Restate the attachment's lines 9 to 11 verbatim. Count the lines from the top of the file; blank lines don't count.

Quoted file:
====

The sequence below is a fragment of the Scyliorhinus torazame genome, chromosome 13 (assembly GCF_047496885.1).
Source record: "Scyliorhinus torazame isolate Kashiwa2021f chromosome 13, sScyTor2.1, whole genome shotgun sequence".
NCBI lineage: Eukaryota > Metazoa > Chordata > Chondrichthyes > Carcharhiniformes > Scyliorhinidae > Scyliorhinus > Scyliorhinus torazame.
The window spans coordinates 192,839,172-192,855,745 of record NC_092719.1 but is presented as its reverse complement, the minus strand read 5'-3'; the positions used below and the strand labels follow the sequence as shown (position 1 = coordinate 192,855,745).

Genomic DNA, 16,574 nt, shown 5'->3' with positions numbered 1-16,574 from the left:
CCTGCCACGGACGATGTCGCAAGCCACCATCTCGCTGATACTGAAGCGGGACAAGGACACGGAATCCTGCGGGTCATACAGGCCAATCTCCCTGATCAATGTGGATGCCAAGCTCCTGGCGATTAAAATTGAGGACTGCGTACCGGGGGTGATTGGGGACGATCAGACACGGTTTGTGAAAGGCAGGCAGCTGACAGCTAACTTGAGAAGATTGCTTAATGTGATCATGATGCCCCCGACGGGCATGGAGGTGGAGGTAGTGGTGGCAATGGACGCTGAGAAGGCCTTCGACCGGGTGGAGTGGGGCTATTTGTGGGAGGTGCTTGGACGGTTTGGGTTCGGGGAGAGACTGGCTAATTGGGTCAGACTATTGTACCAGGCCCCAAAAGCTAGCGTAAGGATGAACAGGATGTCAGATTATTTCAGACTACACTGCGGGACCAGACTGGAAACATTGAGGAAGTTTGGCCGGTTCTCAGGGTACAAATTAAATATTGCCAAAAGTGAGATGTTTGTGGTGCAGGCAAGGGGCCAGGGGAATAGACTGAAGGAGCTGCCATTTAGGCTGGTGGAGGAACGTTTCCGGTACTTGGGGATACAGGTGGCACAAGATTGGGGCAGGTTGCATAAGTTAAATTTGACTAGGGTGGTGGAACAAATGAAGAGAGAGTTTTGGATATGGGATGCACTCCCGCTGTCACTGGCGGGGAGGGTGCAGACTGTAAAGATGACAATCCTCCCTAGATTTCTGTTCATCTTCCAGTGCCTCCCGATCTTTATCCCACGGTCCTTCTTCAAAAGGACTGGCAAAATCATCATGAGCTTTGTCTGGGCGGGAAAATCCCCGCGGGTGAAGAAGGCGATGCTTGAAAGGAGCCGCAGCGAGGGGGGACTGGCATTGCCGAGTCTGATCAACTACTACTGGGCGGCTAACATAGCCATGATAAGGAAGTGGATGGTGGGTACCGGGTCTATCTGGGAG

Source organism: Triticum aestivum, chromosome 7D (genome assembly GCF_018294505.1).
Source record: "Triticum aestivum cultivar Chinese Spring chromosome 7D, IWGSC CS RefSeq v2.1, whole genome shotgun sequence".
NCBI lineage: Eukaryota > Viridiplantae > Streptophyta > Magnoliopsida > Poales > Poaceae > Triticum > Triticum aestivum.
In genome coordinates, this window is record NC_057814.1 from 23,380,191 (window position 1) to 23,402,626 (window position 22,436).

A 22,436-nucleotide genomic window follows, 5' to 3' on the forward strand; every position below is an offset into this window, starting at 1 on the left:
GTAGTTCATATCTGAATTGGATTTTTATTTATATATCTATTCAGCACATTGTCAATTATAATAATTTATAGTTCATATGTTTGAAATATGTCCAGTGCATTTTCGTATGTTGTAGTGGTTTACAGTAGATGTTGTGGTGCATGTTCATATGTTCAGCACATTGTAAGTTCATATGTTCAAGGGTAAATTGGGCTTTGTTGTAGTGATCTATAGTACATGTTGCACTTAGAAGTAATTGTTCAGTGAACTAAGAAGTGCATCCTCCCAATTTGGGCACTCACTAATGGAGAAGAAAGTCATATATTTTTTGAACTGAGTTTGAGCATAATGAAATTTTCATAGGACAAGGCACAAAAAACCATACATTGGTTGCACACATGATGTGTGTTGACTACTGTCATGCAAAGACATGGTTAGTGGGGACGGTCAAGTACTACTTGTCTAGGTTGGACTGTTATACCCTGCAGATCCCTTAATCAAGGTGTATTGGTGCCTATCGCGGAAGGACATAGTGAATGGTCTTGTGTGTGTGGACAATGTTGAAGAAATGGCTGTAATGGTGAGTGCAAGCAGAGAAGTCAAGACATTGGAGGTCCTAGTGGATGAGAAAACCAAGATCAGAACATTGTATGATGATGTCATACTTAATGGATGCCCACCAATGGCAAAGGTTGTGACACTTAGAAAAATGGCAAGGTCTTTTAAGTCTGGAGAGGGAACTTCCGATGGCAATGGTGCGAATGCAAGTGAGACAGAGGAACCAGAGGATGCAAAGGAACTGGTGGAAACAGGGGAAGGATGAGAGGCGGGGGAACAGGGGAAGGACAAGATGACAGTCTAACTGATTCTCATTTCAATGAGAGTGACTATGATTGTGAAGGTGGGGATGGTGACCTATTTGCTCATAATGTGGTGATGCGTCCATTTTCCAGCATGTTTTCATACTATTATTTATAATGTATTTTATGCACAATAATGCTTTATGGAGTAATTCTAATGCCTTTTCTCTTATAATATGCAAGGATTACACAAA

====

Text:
NCBI lineage: Eukaryota > Viridiplantae > Streptophyta > Magnoliopsida > Poales > Poaceae > Triticum > Triticum aestivum.
In genome coordinates, this window is record NC_057814.1 from 23,380,191 (window position 1) to 23,402,626 (window position 22,436).

A 22,436-nucleotide genomic window follows, 5' to 3' on the forward strand; every position below is an offset into this window, starting at 1 on the left: